Ok, first I have a confession. I was only able to spend Friday morning in the turkey woods. The holiday weekend took me out of the state to spend time with family. However, my brother spent three straight days chasing gobblers this weekend in eastern Nebraska and reported identical experiences to my lone endeavor – we are smack dab in the middle of the peak breeding phase. Now this may sound like a good thing, but it can be the cause of a challenging hunt. However, some great hunts are still possible and it is not reason enough to quit the chase.
During the peak breeding phase a majority of hens are quite receptive to the propositions of the tom – yet not very willing to share him. With so many hens responding to their gobbles, toms have little reason to investigate the yelps and clucks we hunters are offering up. They may respond enthusiastically to our calls, but often it is an attemp to draw in yet another hen. But there are ways to use the pecking order to get a tom into range and punch your permit.
In my experiences when the toms are covered up in hens they become “more lover and less fighter” so playing the jealousy card against the long-beards (i.e. use of a jake/tom decoy) can be less effective. However, the same cannot be said of the hens. The ladies are now competing for attention and if you can convince a dominant hen that she needs to come demonstrate her status atop the pecking order there is a good chance she will drag her suitor(s) along into range. Figuring out which is the top-hen is usually pretty easy. She’s often the most vocal of the group and is the one all the boys gobble to when she talks – especially when still roosted. Once identified your job is to make her mad or at least convince her to come check you out. If using decoys make sure you have at least one hen in an upright position as this is a more aggressive posture and more likely to get the desired attention from real birds.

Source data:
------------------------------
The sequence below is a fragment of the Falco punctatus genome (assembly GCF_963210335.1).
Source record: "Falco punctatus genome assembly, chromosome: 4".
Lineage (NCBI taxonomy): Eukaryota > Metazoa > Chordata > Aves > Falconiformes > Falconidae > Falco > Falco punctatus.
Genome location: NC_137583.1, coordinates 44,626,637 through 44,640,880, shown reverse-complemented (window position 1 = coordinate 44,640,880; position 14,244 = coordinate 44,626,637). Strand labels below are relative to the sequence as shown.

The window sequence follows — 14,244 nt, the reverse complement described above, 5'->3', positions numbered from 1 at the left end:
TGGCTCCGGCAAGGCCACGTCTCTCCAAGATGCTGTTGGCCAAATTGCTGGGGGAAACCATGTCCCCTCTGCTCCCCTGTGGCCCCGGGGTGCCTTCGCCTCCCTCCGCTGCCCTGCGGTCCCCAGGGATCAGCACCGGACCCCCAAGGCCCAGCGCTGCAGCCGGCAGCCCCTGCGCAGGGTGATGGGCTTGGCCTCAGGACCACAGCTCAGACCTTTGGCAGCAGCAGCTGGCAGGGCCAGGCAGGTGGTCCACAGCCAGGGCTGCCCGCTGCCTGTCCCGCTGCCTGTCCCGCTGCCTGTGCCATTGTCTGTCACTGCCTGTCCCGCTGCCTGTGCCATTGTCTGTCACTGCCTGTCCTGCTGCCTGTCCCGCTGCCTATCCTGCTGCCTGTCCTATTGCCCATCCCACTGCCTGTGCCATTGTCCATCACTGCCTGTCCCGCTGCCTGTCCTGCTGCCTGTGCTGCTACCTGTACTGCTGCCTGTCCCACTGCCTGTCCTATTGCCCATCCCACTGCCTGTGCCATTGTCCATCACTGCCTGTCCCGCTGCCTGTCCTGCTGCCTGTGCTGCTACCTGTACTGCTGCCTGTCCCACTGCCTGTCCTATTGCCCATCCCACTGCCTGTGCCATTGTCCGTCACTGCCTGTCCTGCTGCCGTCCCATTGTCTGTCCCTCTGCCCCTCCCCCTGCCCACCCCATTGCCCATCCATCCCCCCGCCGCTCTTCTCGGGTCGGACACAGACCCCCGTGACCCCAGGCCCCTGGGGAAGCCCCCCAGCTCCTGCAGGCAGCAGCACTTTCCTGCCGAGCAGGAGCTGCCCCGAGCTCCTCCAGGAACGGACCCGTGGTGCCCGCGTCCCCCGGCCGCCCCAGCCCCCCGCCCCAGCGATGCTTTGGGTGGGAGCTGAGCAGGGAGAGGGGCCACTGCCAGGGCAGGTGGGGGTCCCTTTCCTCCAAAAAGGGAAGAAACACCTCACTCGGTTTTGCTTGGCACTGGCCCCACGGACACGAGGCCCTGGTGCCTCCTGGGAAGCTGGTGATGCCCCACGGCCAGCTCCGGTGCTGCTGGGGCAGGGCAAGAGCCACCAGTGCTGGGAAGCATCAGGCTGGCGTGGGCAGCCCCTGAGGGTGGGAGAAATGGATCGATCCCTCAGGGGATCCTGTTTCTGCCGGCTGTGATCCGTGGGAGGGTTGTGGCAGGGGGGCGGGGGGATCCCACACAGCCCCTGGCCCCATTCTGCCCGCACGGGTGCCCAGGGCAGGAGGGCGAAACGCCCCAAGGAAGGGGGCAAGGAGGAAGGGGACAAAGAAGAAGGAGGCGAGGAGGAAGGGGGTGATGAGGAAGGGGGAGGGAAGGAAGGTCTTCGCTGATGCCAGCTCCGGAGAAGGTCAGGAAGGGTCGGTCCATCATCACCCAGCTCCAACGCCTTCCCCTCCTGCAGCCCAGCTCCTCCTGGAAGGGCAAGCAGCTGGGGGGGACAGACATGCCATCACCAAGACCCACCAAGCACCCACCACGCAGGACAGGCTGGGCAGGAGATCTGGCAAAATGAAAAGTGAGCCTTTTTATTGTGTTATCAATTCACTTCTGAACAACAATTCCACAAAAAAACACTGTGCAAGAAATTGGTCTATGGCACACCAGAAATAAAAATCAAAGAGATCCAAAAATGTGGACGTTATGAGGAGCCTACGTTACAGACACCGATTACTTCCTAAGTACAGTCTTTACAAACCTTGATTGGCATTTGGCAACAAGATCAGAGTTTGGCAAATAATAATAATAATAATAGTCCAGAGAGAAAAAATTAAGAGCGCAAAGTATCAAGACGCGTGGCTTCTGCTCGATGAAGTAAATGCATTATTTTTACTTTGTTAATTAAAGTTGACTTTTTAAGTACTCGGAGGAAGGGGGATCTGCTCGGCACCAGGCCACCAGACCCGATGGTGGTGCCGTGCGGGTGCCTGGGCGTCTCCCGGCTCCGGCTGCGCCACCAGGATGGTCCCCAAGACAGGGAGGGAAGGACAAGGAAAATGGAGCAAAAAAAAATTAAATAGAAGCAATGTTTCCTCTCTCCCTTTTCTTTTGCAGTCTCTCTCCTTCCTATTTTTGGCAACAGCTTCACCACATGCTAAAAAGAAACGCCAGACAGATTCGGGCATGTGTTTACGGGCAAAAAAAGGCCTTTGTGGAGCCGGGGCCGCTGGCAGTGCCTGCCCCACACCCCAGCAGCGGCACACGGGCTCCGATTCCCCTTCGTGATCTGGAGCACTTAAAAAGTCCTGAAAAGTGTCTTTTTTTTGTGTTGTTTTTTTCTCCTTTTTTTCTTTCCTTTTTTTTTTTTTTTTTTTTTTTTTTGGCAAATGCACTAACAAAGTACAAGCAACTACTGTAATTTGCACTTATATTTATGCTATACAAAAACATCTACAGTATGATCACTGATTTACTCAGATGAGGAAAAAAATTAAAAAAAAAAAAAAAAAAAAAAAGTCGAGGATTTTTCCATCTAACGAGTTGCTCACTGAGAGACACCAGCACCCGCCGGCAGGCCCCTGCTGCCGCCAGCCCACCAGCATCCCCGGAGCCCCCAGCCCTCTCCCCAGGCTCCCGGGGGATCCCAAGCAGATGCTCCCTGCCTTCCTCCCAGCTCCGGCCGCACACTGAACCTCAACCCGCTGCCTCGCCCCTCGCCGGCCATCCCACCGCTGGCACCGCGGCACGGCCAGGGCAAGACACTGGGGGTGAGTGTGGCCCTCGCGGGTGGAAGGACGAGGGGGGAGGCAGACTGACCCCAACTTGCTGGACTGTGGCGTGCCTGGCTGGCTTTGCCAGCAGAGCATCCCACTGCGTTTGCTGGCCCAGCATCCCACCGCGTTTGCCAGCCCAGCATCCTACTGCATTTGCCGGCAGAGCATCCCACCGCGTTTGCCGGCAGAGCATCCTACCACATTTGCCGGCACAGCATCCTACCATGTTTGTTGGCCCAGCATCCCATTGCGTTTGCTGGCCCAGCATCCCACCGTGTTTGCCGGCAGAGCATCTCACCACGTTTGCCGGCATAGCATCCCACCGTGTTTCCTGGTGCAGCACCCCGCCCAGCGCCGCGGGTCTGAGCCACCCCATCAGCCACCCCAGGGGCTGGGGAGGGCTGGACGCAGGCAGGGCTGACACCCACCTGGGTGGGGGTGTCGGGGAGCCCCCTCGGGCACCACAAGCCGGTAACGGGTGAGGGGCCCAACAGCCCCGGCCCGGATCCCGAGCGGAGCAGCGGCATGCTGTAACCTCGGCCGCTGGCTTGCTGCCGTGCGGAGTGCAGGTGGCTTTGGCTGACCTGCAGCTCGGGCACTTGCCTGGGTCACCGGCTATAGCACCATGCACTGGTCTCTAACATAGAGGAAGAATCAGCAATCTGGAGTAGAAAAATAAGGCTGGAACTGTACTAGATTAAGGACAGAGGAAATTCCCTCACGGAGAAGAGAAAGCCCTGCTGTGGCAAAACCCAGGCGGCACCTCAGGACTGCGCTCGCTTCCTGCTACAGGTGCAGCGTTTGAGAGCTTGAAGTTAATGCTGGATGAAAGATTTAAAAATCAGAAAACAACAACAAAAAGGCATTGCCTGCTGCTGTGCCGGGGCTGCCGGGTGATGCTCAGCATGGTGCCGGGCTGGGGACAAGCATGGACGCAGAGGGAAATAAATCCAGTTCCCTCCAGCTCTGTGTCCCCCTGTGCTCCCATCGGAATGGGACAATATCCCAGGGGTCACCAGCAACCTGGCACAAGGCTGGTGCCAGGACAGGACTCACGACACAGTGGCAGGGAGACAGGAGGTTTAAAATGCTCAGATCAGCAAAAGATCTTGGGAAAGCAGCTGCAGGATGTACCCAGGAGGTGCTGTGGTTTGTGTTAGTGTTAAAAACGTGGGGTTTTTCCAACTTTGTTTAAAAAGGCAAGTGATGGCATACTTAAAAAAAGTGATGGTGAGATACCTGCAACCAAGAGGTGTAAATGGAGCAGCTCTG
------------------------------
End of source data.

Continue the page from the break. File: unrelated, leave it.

Another method is to seek out the shy guys. In areas and years of healthy turkey populations there will always be a gobbler or two that is missing out on much of the fun of peak breeding. These males may be less dominant birds that had their tailfeathers handed to them by higher ranking gobblers recently or simply birds unsure of what’s taking place. Whatever the reason these birds are usually less vocal, to avoid drawing attention to themselves, and can appear suddenly as they cautiously approach your setup. To up my chances at one of these birds (which are welcome to ride home in my truck) I use only 1 or 2 hen decoys and restrain my calling a bit to avoid creating an uncomfortable situation for these shy birds. Stay alert as these gobblers may give you no indication they are around until they are already in range.
Do these tactics work. Yes. Are they fail-proof. No. However they are much more productive and fun to the turkey hunter than lawn care or other such items on the honey-do list. Not to mention some of the best hunting immediately follows this peak breeding phase as the hens begin sneaking off to lay eggs. You want to be there when this starts in the days to come.